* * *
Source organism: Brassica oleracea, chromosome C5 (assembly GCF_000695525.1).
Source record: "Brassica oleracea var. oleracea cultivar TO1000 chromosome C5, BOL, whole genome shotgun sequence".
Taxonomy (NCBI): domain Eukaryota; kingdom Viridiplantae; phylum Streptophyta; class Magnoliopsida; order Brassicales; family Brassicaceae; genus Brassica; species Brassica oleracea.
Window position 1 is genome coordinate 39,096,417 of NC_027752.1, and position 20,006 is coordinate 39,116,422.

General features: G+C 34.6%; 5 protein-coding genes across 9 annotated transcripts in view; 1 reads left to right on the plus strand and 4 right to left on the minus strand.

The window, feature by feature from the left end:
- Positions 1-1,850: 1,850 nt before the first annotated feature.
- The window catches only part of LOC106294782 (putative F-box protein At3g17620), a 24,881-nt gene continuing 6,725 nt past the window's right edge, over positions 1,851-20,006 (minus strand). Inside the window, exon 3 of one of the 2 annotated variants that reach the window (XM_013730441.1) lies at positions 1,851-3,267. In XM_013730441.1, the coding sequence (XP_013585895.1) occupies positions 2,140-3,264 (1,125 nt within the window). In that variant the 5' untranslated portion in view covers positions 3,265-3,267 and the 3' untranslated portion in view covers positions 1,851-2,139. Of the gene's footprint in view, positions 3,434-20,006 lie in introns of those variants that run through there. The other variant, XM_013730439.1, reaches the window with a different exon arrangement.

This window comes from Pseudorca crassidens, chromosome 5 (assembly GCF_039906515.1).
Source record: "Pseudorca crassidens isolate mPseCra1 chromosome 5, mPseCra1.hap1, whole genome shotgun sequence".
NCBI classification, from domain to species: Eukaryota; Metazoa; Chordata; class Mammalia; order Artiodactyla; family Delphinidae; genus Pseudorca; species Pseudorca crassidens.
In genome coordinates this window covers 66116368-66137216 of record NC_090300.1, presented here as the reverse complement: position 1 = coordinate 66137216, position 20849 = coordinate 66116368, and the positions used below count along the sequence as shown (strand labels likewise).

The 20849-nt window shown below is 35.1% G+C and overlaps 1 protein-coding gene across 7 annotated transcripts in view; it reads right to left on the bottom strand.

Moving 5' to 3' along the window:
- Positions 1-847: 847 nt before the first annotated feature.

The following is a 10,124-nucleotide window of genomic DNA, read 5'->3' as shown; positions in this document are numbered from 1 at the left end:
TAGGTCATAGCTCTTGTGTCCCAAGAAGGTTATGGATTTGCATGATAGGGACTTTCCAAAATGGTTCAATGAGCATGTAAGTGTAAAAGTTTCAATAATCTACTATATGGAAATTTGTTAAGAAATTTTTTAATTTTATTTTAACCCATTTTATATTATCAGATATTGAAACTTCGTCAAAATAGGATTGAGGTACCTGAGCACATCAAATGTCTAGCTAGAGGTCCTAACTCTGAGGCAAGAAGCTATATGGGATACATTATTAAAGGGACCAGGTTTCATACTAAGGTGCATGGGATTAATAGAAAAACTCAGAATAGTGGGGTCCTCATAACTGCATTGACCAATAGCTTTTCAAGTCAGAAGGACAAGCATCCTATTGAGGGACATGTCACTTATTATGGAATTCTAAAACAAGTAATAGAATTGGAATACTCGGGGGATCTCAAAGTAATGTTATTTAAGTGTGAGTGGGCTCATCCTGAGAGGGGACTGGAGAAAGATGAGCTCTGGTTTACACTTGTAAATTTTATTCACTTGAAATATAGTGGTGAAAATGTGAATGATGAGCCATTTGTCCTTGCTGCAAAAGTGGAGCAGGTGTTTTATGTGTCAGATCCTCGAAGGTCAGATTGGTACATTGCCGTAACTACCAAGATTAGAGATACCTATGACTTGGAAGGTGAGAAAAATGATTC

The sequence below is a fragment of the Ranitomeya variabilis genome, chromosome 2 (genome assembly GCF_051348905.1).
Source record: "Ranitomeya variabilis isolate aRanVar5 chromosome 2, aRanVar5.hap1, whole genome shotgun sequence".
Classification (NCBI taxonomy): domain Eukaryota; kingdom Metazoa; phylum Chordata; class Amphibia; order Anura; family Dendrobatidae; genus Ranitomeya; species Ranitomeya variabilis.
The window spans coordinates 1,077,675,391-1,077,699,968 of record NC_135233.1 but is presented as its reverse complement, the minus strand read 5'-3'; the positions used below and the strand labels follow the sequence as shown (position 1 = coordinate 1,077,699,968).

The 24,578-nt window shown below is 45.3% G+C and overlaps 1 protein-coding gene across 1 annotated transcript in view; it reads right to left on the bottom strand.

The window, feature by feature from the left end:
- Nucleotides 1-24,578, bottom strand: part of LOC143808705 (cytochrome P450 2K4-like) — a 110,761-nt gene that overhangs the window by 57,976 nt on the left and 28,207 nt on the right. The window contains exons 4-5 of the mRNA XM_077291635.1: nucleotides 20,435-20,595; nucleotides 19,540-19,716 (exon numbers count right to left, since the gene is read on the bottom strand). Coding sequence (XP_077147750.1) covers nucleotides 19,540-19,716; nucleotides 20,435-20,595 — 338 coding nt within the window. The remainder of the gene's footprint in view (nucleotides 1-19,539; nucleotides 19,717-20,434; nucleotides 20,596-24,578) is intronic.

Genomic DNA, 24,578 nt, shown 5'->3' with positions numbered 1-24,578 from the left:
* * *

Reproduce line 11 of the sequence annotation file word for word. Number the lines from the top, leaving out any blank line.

NCBI classification, from domain to species: Eukaryota; Metazoa; Chordata; class Mammalia; order Artiodactyla; family Delphinidae; genus Pseudorca; species Pseudorca crassidens.